NUI Galway will hold their second annual Social Marketing Conference entitled Making it Happen – Changing Behaviours and Changing Policies on Friday, 4 June in the J.E. Cairnes School of Business and Economics. In these demanding times, insights into enabling, encouraging and supporting human behaviour from Social Marketing provides new ways to successfully tackle social and public issues in, for example, health, the environment, the community, and policy formulation. Social marketing is the application of marketing concepts and techniques to achieve specific behavioural goals for a social good. Social Marketing has already had considerable success in tackling issues such as obesity, smoking, cancer screening, recycling and road safety in countries including the USA, Canada, Britain, France, New Zealand and Australia. For example, Social Marketing underpinned the recent Get Your Life in Gear Safefood intervention to tackle male obesity for truck drivers in a work setting across Ireland, resulting in positive behavioural change around food choices and physical activity. The leading world authority on Social Marketing, Professor Gerard Hastings, and Director with the Institute for Social Marketing will draw from his 30 plus years of practical experience in the field to deliver the keynote addresses at the event. In recent years Professor Hastings has acted as a Temporary Advisor to the World Health Organisation on tobacco and alcohol marketing, as well as blinding trachoma, and a Special Advisor to the House of Commons Health Select Committee during their enquiries into the tobacco and food industries. He provides regular guidance on social and critical marketing to the Scottish, UK and European Parliaments. Professor Hastings has also acted as an expert witness in litigation against the tobacco industry and was awarded an OBE in the Queen s Birthday Honours List 2009 for his services to healthcare. Dr Christine Domegan, conference organiser and Senior Lecturer in Marketing at the School of Business and Economics, NUI Galway explains: "For those new to the field, the conference will provide a comprehensive introduction to Social Marketing, encouraging participants to consider the scope for using marketing principles and techniques to effect social change and fundamentally alter the way we live for the better. It will demonstrate how professionals, seeking to bring about behavioural and social change, can apply it to practical situations in Ireland". Among the other keynote speakers at the conference are: Dr Ray Lowry, Senior Lecturer, Newcastle University, UK; Professor Jeff French, CEO, Strategic Social Marketing and former director of National Social Marketing Centre, UK; Dr Sally Pears, Bangor University, Wales and "Food Dudes" Healthy Eating Programme; and Professor Paulo Moreira, Deputy Head of the Health Communication Unit, European Centre for Disease Prevention and Control (ECDC). To register, or for further details, contact Valerie Parker on 091 495971 or email valerie.parker@nuigalway.ie. -Ends-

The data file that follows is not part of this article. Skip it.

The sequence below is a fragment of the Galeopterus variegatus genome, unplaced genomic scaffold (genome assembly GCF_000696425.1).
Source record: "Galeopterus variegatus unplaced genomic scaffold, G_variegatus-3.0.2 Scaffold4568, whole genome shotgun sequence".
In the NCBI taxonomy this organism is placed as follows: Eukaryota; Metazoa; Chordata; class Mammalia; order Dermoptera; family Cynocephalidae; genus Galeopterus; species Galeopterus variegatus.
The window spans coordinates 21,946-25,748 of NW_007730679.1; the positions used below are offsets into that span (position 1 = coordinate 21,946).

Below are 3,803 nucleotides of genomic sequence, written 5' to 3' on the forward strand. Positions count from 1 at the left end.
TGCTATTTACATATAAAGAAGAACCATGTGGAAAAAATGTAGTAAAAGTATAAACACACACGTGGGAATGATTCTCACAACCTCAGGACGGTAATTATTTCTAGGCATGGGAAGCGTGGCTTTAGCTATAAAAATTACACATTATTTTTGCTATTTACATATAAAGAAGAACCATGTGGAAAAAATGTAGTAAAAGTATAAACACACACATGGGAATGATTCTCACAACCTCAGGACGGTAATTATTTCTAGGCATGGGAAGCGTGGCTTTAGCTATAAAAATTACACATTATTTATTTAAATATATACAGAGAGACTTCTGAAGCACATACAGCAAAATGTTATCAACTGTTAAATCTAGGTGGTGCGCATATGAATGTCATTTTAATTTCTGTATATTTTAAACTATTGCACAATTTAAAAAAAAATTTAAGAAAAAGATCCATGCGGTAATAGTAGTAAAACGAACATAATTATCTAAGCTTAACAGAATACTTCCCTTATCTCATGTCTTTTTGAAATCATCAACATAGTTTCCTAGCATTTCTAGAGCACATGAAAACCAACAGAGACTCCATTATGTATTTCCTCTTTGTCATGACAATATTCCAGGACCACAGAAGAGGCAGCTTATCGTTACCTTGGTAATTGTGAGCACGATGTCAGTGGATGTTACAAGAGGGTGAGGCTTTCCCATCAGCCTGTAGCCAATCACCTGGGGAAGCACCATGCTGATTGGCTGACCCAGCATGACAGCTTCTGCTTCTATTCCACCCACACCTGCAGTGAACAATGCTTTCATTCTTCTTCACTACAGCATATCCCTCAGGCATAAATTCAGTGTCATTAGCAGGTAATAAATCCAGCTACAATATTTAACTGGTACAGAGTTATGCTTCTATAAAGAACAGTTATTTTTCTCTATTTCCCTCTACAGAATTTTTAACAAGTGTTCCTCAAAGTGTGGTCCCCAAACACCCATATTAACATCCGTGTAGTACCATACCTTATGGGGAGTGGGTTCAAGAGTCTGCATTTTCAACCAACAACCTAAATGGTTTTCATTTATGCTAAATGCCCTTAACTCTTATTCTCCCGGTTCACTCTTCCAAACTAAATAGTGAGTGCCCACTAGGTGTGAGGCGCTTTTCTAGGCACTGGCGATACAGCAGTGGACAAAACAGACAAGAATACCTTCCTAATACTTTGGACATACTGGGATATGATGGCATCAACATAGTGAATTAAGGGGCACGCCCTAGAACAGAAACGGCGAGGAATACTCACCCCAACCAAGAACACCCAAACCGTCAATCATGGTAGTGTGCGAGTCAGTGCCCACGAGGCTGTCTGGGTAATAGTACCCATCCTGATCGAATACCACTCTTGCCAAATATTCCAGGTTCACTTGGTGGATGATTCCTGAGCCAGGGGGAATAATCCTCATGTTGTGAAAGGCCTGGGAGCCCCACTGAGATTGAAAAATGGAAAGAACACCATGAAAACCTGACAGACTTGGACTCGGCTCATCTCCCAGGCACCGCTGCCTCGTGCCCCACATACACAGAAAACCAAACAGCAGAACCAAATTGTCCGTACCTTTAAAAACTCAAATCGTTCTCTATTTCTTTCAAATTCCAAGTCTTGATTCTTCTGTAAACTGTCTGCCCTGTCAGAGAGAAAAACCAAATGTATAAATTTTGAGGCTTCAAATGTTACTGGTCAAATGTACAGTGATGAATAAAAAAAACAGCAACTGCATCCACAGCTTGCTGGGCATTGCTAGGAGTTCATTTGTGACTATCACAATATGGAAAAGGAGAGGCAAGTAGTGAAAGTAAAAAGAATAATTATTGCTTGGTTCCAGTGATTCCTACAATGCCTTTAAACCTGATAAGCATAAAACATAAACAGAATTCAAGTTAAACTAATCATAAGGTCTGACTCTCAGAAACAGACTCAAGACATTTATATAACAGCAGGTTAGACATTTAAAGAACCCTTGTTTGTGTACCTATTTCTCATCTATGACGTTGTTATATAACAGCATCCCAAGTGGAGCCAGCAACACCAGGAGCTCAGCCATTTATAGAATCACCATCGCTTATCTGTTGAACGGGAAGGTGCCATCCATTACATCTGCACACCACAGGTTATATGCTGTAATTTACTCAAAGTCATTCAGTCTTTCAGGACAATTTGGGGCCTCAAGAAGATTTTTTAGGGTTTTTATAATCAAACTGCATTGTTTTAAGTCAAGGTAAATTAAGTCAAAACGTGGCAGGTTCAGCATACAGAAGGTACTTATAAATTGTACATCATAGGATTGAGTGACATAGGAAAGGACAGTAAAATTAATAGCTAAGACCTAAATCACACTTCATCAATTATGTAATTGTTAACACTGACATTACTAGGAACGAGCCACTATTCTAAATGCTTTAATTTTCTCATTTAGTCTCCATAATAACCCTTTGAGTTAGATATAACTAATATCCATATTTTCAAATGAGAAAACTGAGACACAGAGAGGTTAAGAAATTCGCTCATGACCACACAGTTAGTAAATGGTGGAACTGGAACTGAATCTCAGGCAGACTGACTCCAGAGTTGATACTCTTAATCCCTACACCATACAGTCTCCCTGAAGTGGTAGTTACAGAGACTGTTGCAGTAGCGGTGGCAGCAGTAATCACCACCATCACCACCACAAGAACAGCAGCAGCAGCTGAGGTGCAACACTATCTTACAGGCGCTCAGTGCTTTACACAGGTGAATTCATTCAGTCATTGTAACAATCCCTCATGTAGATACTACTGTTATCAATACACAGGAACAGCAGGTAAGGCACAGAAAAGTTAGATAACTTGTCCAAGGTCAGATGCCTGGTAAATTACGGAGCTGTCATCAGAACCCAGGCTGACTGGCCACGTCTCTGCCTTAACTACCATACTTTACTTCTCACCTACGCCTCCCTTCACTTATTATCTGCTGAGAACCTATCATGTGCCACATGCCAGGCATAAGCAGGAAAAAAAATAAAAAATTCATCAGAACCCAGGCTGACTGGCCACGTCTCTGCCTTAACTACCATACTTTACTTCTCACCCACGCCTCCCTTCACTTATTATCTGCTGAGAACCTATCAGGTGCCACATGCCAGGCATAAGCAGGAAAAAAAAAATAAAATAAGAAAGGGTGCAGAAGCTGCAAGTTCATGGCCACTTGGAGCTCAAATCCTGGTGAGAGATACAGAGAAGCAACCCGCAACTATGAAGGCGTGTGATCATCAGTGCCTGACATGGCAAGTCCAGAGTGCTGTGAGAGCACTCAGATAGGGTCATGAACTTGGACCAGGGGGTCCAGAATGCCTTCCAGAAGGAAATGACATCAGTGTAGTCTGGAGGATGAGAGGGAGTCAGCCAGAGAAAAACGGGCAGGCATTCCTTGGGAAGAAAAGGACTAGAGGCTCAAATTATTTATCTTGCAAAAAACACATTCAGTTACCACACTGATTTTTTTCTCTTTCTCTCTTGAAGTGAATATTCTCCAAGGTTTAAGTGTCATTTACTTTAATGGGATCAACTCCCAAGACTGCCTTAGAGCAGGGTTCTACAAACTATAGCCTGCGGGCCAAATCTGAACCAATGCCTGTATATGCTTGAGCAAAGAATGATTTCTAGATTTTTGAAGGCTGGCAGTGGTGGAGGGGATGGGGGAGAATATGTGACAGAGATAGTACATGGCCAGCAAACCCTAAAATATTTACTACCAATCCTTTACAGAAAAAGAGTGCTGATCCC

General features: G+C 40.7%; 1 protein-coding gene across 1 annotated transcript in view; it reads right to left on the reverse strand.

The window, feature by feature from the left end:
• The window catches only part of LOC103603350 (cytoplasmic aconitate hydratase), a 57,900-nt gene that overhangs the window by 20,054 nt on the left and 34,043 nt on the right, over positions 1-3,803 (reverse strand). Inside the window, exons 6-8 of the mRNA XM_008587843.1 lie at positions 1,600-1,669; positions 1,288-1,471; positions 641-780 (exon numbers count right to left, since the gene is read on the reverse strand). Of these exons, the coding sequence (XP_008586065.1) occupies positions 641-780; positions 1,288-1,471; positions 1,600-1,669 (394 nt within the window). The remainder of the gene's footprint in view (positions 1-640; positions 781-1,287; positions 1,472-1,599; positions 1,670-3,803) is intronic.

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Royal Irish Academy Honours Top NUI Galway Academics

Royal Irish Academy Honours Top NUI Galway Academics-image

Friday, 28 May 2010